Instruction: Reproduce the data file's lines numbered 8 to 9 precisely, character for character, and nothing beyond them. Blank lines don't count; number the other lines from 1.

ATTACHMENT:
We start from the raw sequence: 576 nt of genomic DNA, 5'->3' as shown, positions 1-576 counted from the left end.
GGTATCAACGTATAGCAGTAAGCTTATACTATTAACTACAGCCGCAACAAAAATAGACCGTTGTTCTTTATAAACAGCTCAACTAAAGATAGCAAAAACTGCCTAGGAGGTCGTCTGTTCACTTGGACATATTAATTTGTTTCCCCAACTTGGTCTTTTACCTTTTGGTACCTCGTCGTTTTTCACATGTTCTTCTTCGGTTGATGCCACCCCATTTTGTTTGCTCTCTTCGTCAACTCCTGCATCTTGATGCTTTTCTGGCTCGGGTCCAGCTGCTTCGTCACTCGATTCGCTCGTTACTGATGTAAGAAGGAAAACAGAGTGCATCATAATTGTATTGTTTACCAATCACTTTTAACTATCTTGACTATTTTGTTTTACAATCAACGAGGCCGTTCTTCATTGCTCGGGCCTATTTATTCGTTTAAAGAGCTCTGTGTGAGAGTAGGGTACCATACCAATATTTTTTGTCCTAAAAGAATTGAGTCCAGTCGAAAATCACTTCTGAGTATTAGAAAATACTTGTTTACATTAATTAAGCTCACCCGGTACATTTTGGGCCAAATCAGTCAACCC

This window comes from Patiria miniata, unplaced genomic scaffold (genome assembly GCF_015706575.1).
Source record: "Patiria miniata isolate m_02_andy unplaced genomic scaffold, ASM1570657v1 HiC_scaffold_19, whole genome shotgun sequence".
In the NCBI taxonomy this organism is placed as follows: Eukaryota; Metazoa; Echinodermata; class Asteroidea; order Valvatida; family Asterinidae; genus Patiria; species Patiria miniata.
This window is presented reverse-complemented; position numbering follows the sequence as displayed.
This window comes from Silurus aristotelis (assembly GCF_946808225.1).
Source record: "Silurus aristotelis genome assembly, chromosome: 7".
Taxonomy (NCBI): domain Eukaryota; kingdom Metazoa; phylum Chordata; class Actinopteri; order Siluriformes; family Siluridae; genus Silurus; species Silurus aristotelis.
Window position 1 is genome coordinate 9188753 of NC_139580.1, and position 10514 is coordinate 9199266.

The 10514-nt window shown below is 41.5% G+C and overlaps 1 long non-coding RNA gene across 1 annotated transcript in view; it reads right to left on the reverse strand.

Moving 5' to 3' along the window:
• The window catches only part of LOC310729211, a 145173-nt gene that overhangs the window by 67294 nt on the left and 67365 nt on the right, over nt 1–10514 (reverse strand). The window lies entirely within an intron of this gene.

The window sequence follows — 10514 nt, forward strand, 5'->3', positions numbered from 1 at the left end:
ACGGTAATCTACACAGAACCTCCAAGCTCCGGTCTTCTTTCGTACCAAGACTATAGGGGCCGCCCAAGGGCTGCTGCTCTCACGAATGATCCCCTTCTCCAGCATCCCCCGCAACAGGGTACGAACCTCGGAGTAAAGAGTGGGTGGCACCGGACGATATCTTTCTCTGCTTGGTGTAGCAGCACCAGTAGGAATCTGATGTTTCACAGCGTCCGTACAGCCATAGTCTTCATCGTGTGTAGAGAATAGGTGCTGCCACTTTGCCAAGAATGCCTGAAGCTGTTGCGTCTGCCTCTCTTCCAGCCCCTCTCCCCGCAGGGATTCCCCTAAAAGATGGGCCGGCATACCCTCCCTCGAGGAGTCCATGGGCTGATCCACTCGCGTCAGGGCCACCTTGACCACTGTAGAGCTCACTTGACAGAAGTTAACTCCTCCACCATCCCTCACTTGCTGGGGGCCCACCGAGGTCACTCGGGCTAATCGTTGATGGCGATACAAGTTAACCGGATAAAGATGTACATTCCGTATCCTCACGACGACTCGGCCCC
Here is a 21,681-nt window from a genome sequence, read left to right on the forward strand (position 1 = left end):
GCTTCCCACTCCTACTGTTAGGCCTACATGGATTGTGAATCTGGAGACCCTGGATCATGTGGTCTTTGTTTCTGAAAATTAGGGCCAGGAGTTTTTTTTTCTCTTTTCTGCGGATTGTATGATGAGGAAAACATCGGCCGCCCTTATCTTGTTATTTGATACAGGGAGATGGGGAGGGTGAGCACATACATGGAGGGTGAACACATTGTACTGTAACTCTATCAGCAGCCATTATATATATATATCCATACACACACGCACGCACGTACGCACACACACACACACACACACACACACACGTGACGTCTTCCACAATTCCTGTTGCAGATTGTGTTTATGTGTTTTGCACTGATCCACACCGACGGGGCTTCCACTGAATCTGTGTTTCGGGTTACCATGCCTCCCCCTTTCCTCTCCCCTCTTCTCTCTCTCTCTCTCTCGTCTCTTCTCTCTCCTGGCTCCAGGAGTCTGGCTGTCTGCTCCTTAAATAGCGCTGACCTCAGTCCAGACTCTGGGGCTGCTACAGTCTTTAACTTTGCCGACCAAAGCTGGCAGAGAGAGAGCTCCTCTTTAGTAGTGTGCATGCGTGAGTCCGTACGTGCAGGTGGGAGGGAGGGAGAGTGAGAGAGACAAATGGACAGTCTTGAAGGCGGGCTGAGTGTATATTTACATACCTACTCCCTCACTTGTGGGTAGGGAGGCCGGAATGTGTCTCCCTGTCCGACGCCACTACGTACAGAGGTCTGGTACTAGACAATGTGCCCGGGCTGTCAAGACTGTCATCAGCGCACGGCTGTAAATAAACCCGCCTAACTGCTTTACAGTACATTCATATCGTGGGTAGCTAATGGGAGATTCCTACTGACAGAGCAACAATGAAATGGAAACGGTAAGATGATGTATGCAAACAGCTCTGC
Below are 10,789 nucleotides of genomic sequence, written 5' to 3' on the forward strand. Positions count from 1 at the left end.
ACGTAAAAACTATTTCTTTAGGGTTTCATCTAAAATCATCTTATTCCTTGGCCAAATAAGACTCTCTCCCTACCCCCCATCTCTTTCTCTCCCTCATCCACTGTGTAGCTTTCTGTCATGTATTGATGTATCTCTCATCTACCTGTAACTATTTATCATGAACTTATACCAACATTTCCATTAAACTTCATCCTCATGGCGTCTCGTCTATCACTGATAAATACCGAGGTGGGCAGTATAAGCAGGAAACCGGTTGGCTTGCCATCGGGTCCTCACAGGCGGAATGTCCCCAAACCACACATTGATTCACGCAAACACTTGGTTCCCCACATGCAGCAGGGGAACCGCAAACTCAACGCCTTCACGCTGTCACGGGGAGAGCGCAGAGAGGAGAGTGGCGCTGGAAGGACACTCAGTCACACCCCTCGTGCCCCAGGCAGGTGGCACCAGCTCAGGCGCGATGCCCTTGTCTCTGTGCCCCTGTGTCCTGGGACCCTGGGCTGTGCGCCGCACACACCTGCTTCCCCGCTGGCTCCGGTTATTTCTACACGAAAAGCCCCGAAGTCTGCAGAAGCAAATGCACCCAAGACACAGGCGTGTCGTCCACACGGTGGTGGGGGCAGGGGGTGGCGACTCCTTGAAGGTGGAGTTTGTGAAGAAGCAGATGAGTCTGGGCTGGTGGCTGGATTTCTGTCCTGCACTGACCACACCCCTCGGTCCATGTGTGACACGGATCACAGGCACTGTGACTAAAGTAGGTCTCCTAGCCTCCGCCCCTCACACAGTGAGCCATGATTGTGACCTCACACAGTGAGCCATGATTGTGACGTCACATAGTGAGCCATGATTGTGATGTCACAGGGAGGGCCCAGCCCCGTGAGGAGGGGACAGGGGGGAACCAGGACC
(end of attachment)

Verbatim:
Source record: "Silurus aristotelis genome assembly, chromosome: 7".
Taxonomy (NCBI): domain Eukaryota; kingdom Metazoa; phylum Chordata; class Actinopteri; order Siluriformes; family Siluridae; genus Silurus; species Silurus aristotelis.